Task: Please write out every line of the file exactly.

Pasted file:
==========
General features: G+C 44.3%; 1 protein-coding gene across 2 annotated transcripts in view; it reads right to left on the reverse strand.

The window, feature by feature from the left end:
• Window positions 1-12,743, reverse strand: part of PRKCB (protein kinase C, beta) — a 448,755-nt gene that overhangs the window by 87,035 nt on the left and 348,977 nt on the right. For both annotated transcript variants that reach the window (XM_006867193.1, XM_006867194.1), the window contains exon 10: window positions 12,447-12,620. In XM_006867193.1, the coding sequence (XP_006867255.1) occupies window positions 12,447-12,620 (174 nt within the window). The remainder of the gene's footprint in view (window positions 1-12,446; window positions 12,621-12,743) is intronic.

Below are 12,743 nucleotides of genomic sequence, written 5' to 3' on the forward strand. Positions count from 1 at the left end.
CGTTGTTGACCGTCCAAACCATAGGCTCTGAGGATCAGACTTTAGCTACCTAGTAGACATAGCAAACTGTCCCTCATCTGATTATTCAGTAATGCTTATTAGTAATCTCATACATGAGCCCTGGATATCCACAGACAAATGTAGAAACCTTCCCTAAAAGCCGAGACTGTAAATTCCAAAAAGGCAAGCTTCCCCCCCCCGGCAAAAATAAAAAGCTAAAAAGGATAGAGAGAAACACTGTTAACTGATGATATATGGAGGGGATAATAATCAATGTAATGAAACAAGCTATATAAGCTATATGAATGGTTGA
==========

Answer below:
General features: G+C 44.3%; 1 protein-coding gene across 2 annotated transcripts in view; it reads right to left on the reverse strand.

The window, feature by feature from the left end:
• Window positions 1-12,743, reverse strand: part of PRKCB (protein kinase C, beta) — a 448,755-nt gene that overhangs the window by 87,035 nt on the left and 348,977 nt on the right. For both annotated transcript variants that reach the window (XM_006867193.1, XM_006867194.1), the window contains exon 10: window positions 12,447-12,620. In XM_006867193.1, the coding sequence (XP_006867255.1) occupies window positions 12,447-12,620 (174 nt within the window). The remainder of the gene's footprint in view (window positions 1-12,446; window positions 12,621-12,743) is intronic.

Below are 12,743 nucleotides of genomic sequence, written 5' to 3' on the forward strand. Positions count from 1 at the left end.
CGTTGTTGACCGTCCAAACCATAGGCTCTGAGGATCAGACTTTAGCTACCTAGTAGACATAGCAAACTGTCCCTCATCTGATTATTCAGTAATGCTTATTAGTAATCTCATACATGAGCCCTGGATATCCACAGACAAATGTAGAAACCTTCCCTAAAAGCCGAGACTGTAAATTCCAAAAAGGCAAGCTTCCCCCCCCCGGCAAAAATAAAAAGCTAAAAAGGATAGAGAGAAACACTGTTAACTGATGATATATGGAGGGGATAATAATCAATGTAATGAAACAAGCTATATAAGCTATATGAATGGTTGA